THE Rector and churchwardens of All Saints', Houghton, in
Hampshire, were granted their petition for a faculty permitting the
sale at auction of a painting believed to be of the "school of
Albani", together with its carved wooden frame, because it would be
liable to theft or deterioration if it continued to be hung in the
In 1921, Russell Smith offered the painting to All Saints', a
Grade II* listed church dating from medieval times. The painting,
Ecce Homo, is in the High Renaissance style of the late
16th or early 17th century. It depicts the blood-spattered figure
of Christ in a red cloak, attended by three angels.
In 1922, a faculty was granted for "the erection upon the north
wall of the chancel of a picture by Francesco Albani", but for as
long as people can remember it has hung on the north wall of the
At no stage was the church architecture or interior adapted or
altered to make any particular concession to the painting. No
special niche was created for it, or spotlighting introduced; nor
did the painting ever form the backdrop to the altar. It was left
to hang on a wall in a position that was largely invisible to those
sitting in the nave, or to the casual visitor.
In December 2012, the DAC was advised that the painting might be
valuable, and it was removed to the premises of the auctioneers
Bonhams, in London, for expert advice and protection. Experts who
examined the painting said that, because of its condition and
over-painting, it was difficult to come to any certain conclusions
about its authorship. It was thought to be from the studio of
Albani rather than by him, although he might have participated in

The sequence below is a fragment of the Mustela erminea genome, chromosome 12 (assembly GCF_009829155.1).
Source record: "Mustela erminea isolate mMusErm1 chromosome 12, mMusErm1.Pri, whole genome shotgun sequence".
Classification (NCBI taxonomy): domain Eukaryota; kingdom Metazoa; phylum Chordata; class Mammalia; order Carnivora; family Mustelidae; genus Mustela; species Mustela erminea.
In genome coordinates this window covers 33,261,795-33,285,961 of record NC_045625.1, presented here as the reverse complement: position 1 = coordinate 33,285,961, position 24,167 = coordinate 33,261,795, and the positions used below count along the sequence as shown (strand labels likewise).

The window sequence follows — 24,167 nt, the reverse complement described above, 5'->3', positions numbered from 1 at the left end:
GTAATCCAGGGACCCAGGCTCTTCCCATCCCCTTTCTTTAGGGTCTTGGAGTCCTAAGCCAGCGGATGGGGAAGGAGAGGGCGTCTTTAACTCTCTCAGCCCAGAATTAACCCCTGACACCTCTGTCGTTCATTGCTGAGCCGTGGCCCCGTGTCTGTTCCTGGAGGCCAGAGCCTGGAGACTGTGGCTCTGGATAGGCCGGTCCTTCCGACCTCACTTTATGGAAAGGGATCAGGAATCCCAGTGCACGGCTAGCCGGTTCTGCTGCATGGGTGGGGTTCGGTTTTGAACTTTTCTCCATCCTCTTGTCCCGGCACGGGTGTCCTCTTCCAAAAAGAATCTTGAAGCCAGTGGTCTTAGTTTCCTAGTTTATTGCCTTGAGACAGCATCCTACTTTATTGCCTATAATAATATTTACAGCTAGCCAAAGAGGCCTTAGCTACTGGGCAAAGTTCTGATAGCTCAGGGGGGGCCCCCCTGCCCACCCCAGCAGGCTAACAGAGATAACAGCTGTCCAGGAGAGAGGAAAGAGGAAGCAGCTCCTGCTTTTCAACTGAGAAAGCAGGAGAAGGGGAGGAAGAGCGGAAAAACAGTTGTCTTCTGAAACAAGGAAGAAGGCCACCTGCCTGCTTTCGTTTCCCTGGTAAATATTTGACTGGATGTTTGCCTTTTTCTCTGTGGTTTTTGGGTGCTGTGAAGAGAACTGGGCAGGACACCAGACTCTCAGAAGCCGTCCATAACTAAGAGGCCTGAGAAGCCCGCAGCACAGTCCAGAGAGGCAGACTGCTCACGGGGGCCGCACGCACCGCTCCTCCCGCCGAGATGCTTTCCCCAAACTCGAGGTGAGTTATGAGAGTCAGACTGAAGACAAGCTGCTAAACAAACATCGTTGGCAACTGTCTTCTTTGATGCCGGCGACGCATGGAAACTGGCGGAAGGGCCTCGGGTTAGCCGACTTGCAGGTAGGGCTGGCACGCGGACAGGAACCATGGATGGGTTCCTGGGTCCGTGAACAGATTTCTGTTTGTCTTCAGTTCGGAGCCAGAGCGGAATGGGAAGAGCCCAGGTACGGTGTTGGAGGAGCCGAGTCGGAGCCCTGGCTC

some of it.
The PCC emphasised that it was not seeking to sell the painting
simply to raise funds. Its motivation was, the PCC said, that the
painting was in poor condition, and would be expensive to restore,
and, even if the funds for its restoration could be found, and it
were rehung in the church, it would only deteriorate again. The
PCC's view was that All Saints' was "not a suitable place to keep
so fragile a painting which could be better preserved and secured
The law on the disposal of movable property within a church is
that the jurisdiction to grant a faculty should be "sparingly
used", and that "special reason" needs to be established before a
faculty is granted.
The Chancellor of the diocese of Winchester, Christopher Clark
QC, said that if the painting were returned to its previous
position, it would be liable to theft and deterioration. The PCC
believed that the church should be kept open during the day. The
painting would thus be a security risk, and that would result in
high insurance premiums. The painting would also be subject to
vagaries of temperature, which could be avoided if it were to hang
in an art gallery, or a public or private collection of
The Chancellor said that all those factors had satisfied him
that the faculty should be granted. The sale would not result in
harm to the significance of All Saints' as a building of special
architectural or historic interest.
The ordinary presumption in faculty proceedings was in favour of
things as they stood, but the petitioners had rebutted that
presumption. The justification for carrying out the sale was clear
and convincing. The benefit to the church from carrying out the
sale outweighed any harm to the significance of the church.
The painting was sold at auction at Bonhams for £18,750.